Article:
• chevron_right

      Internet Archive’s legal woes mount as record labels sue for $400M / ArsTechnica · Tuesday, 15 August, 2023 - 18:21

    Internet Archive’s legal woes mount as record labels sue for $400M

    Enlarge (credit: Kinga Krzeminska | Moment )

    Major record labels are suing the Internet Archive, accusing the nonprofit of "massive" and "blatant" copyright infringement "of works by some of the greatest artists of the Twentieth Century."

    The lawsuit was filed Friday in a US district court in New York by UMG Recordings, Capitol Records, Concord Bicycle Assets, CMGI, Sony Music Entertainment, and Arista Music. It targets the Internet Archive's "Great 78 Project," which was launched in 2006.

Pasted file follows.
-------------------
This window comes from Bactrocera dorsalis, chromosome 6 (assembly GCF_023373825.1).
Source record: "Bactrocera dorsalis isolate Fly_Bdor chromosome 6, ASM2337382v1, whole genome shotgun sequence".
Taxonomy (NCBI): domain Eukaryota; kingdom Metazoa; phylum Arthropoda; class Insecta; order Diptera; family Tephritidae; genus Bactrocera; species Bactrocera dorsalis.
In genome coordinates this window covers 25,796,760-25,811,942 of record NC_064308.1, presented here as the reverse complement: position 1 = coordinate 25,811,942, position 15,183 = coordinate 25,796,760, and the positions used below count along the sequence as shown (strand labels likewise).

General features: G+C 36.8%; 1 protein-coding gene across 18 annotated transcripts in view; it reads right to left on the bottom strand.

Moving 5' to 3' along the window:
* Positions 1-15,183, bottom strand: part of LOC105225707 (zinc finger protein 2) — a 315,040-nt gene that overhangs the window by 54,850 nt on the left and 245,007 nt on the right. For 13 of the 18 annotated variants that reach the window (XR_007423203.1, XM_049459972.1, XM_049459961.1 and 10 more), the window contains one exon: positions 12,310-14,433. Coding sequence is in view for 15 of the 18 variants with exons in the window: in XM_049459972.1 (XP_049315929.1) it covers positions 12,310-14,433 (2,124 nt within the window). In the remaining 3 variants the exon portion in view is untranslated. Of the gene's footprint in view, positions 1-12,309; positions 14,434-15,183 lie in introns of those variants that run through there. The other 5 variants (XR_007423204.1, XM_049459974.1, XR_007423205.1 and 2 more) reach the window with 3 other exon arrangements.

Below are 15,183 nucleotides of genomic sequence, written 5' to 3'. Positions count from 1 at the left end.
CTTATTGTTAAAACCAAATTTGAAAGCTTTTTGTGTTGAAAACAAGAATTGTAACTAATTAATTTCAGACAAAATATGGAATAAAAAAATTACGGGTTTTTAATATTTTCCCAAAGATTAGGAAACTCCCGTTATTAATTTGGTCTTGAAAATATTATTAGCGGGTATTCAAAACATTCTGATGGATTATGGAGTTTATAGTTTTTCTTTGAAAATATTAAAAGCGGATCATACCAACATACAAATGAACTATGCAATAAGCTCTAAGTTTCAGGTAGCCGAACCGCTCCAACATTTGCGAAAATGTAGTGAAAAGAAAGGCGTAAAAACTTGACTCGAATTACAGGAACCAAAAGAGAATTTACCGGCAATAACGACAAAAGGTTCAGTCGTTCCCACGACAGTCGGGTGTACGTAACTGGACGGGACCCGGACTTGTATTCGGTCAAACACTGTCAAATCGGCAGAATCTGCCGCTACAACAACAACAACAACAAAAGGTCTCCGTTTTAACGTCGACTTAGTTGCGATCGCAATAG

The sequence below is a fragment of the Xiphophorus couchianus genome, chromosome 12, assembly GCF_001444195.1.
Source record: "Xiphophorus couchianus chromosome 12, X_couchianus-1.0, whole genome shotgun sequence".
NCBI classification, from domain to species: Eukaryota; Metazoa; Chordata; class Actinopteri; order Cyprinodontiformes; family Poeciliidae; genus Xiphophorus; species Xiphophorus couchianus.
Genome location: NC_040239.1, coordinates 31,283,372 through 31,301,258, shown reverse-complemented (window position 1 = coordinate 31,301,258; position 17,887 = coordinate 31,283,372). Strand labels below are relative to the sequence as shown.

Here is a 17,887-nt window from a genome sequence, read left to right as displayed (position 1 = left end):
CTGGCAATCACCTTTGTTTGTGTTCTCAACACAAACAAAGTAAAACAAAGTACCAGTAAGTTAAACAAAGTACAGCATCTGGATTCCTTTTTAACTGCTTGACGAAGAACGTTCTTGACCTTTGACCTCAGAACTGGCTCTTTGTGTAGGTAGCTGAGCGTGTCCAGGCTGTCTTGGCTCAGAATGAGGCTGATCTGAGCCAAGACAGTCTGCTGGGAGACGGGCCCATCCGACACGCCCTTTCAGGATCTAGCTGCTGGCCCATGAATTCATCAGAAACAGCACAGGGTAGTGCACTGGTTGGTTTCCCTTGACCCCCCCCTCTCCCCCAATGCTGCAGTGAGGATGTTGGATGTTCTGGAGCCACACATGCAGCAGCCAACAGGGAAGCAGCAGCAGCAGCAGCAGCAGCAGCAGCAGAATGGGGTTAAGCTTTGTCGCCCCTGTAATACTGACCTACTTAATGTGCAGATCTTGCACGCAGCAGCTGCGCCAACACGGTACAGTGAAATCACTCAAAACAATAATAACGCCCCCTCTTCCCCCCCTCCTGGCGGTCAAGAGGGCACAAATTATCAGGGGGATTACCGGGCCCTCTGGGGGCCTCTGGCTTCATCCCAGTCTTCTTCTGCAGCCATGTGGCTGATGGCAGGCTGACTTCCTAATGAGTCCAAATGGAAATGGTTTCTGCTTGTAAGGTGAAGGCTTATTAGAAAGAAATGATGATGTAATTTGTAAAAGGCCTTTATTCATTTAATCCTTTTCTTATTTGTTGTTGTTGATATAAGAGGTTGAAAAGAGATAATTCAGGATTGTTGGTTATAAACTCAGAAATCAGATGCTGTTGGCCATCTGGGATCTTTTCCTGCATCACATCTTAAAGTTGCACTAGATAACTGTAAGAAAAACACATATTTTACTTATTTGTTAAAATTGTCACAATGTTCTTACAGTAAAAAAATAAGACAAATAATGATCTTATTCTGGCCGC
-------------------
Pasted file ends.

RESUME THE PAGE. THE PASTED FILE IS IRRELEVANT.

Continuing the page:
For the Great 78 Project, the Internet Archive partners with recording engineer George Blood— who is also a defendant in the lawsuit—to digitize sound recordings on 78 revolutions-per-minute (RPM) records. These early sound recordings are typically of poor quality and were made between 1898 and the late 1950s by using very brittle materials. The goal of the Great 78 Project was to preserve these early recordings so they would not be lost as records break and could continue to be studied as originally recorded.

    Read 27 remaining paragraphs | Comments

    • chevron_right

      The Internet is not forever after all: CNET deletes old articles to game Google / ArsTechnica · Thursday, 10 August, 2023 - 16:49 · 1 minute

    The Internet is not forever after all: CNET deletes old articles to game Google

    Enlarge (credit: Aurich Lawson)